‘If in doubt refer to the liturgy.’ This point was stressed time and again by my liturgy tutor at theological college. My tutor was also took every conceivable opportunity to remind his students that for the Church of England ‘liturgy is doctrine in action.’
So, in the light of the ‘Sheffield debacle’ how can the liturgy of ordination help us, in the Church of England, to understand ordination into the episcopacy? How can it help us understand how the process of ‘nominating’ (as distinct from appointing) candidates may be reflected on to ensure that the opportunity for ‘debacle’ is minimized? I ask this question because it appears to me that the findings of Sir Philip Mawer’s report are geared towards the avoidance of future debacle.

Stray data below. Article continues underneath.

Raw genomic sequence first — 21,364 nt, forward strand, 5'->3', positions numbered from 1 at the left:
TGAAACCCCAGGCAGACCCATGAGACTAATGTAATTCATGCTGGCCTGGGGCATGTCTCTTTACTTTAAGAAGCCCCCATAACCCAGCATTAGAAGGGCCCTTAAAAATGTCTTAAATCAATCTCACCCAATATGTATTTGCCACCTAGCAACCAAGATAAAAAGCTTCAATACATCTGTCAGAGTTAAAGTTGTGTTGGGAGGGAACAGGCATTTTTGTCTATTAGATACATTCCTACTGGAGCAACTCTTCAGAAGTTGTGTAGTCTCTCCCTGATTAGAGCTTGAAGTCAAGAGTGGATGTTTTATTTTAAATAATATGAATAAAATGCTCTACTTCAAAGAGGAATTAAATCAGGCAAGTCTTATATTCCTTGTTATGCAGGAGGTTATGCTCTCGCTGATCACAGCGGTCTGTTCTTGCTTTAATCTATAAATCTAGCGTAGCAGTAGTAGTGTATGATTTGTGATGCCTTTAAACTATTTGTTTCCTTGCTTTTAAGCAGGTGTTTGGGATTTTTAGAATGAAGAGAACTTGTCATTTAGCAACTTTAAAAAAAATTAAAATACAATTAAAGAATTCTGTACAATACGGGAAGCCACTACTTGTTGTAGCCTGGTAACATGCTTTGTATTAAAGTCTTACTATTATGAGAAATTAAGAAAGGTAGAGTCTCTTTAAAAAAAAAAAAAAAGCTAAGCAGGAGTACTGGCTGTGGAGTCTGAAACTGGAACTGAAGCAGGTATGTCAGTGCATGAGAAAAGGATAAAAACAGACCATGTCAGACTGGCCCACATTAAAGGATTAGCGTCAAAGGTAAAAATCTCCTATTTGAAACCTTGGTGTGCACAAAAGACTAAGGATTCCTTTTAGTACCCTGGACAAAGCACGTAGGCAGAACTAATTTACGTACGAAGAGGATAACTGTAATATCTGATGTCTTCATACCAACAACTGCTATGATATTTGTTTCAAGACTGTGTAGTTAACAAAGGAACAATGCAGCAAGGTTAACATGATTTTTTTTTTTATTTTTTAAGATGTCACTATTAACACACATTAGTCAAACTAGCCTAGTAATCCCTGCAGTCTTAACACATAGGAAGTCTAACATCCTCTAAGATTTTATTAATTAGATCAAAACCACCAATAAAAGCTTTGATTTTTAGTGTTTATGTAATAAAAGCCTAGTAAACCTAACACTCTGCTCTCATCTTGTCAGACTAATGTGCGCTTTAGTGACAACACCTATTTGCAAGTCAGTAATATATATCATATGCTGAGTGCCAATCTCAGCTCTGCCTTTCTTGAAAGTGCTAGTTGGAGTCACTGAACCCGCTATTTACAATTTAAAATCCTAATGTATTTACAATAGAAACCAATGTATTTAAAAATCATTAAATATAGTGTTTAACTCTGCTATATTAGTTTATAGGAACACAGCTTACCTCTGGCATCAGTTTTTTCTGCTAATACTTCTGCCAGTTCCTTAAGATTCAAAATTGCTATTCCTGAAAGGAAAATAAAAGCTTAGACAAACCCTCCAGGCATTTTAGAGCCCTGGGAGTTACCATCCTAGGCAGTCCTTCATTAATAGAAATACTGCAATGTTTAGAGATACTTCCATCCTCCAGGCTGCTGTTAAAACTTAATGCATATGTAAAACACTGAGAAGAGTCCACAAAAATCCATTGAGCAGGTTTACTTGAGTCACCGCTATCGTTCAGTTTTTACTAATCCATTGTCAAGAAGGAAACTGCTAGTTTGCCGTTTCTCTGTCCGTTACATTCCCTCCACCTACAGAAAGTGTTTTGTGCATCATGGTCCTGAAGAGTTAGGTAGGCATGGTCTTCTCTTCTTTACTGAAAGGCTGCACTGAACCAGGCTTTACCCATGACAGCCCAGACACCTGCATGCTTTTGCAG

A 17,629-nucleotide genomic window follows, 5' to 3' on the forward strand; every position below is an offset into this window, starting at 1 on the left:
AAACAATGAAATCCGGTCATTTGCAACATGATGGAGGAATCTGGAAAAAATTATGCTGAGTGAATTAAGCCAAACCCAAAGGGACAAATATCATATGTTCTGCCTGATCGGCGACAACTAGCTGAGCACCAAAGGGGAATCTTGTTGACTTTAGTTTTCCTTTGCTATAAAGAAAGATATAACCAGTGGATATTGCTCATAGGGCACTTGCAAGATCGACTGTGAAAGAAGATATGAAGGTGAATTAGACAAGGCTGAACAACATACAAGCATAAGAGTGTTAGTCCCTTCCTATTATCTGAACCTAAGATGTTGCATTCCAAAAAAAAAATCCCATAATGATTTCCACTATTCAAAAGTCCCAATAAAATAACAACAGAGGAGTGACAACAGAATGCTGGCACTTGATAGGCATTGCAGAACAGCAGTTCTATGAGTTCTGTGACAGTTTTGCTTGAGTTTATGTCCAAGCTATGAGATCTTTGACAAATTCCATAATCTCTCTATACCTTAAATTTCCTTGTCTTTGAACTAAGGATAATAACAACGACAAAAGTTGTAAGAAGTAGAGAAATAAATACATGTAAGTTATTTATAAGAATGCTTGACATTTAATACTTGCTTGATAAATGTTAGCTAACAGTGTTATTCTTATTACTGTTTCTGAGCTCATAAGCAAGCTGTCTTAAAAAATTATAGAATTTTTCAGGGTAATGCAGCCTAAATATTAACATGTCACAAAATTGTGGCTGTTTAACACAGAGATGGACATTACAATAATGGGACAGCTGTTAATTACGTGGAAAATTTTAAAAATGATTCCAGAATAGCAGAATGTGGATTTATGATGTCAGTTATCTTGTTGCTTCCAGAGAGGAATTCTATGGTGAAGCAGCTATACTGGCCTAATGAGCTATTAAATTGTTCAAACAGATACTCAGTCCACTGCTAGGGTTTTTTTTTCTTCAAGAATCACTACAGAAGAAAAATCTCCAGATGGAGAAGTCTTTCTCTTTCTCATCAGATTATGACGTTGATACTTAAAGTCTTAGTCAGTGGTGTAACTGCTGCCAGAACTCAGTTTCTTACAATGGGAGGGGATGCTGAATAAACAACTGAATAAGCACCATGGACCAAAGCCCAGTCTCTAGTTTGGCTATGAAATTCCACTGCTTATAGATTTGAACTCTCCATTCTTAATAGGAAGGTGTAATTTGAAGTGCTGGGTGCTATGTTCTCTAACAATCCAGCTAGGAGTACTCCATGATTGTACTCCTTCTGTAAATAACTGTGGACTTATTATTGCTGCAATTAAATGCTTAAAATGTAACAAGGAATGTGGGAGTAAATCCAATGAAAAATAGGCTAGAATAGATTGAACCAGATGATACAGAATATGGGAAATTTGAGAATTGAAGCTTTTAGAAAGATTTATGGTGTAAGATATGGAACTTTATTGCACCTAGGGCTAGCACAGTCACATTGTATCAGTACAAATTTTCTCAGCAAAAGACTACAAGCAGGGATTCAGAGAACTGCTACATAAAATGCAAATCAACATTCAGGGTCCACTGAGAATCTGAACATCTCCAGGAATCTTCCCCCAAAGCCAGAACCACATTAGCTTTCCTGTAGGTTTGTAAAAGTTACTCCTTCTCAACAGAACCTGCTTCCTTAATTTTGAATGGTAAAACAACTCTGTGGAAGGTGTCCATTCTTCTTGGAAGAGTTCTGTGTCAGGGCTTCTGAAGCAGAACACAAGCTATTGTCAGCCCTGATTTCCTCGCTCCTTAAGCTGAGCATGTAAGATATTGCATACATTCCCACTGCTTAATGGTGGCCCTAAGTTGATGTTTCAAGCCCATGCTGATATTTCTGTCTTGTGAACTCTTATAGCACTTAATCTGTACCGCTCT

I welcome the emphasis Sir Philip has placed on education and increased transparency in the work of the Crown Nominations Committee and hope that these will mitigate against ‘debacle,’ however, I also worry with Canon Jeremy Worthen that ‘it is no longer possible to talk in a straightforward way about the Church of England holding full sacramental communion within its own life, or with other churches.’ Hopefully a rubicon hasn’t already been crossed, but I fear it may have been.
Anyway returning to the liturgy: